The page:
Help For Gambling Problems


Gambling involves risking something of value – money, property, or your life – on an event that is determined by chance. Some forms of gambling are legal and help people win prizes, such as scratchcards or bingo. Others are illegal, and can harm people’s health and relationships, cause serious debt, even lead to homelessness. People gamble for many reasons – to socialise, escape worries or stress, or just for fun. For some people, however, gambling can get out of control and become harmful. If you’re worried about your own or a friend’s gambling habits, there are ways to find support and treatment.

Gambling can take place in many settings, from online casinos and live betting rooms to playing card games with friends in your living room. You can also bet on sporting events like football matches or horse races with friends. Some people even bet on political elections or reality TV shows.

The most important thing to remember about gambling is that it’s a game of chance. The odds are always against you. While you may win occasionally, the chances of losing are far greater. If you’re not careful, you could end up losing everything.

Some people struggle to recognise when their gambling is out of control, and they may try to hide it from family or friends. They might even start lying about how much they’re spending on it.

People often gamble to feel a rush of pleasure and excitement when they win. This feeling is caused by a surge of dopamine, which affects the brain’s reward centres. The more you gamble, the more dopamine is released, and the more you want to keep gambling to get that same rush.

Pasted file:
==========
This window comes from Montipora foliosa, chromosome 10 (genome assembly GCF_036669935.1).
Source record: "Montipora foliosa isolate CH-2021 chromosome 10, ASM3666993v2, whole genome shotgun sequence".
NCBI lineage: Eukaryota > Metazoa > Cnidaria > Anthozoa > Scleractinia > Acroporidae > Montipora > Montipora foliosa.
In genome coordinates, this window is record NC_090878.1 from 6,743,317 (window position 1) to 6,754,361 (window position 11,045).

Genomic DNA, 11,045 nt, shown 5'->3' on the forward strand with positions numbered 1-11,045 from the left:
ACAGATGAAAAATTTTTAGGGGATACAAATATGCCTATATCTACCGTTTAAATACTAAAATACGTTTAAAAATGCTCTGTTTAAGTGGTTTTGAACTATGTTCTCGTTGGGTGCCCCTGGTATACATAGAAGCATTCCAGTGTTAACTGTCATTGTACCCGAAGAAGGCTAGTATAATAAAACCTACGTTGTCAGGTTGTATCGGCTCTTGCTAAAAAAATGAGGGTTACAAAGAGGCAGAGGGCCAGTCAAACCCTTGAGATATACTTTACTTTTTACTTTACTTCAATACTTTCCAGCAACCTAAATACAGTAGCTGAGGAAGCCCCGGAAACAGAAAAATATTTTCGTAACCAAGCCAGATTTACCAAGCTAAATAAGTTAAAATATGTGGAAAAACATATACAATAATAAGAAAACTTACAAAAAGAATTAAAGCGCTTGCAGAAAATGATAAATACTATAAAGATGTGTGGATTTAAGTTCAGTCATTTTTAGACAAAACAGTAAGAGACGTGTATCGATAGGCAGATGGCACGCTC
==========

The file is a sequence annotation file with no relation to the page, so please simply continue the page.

If you’re worried about someone’s gambling, it’s important to understand why they do it and how it can affect them. It’s also helpful to know what types of treatment are available and where to get help.

There are no medications for problem gambling, but psychotherapy – which includes different treatments such as cognitive behavioural therapy (CBT) and interpersonal therapy – can be effective. A therapist will help you to identify and change unhealthy thoughts, emotions and behaviors, and can teach you techniques to manage your stress and cope with difficult situations.

Gambling is a huge industry, and it’s not just people who have problems with it. It can also have a negative impact on your work or study, and it can affect your relationships with family and friends. In some cases, it can even lead to depression and suicide. The good news is that there are many organisations that offer support, help and advice. You can find them by visiting the BetterHelp website and taking a free assessment. You’ll then be matched with a therapist who specialises in your area of need, whether that’s gambling addiction or a range of other issues. You can also chat to a therapist on the phone, and many of them are available 24/7.